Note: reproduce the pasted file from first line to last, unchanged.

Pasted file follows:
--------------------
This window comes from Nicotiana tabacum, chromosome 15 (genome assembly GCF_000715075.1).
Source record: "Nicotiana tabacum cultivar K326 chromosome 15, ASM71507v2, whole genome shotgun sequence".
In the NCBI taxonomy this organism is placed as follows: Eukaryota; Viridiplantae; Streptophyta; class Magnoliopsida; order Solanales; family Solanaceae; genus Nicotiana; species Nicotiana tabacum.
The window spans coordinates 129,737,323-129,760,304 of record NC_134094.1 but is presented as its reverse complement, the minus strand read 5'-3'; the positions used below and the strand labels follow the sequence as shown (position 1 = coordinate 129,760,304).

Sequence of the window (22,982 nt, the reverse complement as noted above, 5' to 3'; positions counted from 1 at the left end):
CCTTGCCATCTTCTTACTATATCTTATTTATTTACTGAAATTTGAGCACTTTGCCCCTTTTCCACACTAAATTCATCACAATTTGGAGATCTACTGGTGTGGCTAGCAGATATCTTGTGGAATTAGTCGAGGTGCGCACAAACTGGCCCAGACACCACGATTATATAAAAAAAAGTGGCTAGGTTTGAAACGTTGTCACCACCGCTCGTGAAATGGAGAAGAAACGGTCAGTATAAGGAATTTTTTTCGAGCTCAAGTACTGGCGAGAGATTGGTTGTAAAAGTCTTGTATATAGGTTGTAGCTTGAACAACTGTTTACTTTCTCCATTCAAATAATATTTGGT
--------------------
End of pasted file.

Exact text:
This window comes from Nicotiana tabacum, chromosome 15 (genome assembly GCF_000715075.1).
Source record: "Nicotiana tabacum cultivar K326 chromosome 15, ASM71507v2, whole genome shotgun sequence".
In the NCBI taxonomy this organism is placed as follows: Eukaryota; Viridiplantae; Streptophyta; class Magnoliopsida; order Solanales; family Solanaceae; genus Nicotiana; species Nicotiana tabacum.
The window spans coordinates 129,737,323-129,760,304 of record NC_134094.1 but is presented as its reverse complement, the minus strand read 5'-3'; the positions used below and the strand labels follow the sequence as shown (position 1 = coordinate 129,760,304).

Sequence of the window (22,982 nt, the reverse complement as noted above, 5' to 3'; positions counted from 1 at the left end):
CCTTGCCATCTTCTTACTATATCTTATTTATTTACTGAAATTTGAGCACTTTGCCCCTTTTCCACACTAAATTCATCACAATTTGGAGATCTACTGGTGTGGCTAGCAGATATCTTGTGGAATTAGTCGAGGTGCGCACAAACTGGCCCAGACACCACGATTATATAAAAAAAAGTGGCTAGGTTTGAAACGTTGTCACCACCGCTCGTGAAATGGAGAAGAAACGGTCAGTATAAGGAATTTTTTTCGAGCTCAAGTACTGGCGAGAGATTGGTTGTAAAAGTCTTGTATATAGGTTGTAGCTTGAACAACTGTTTACTTTCTCCATTCAAATAATATTTGGT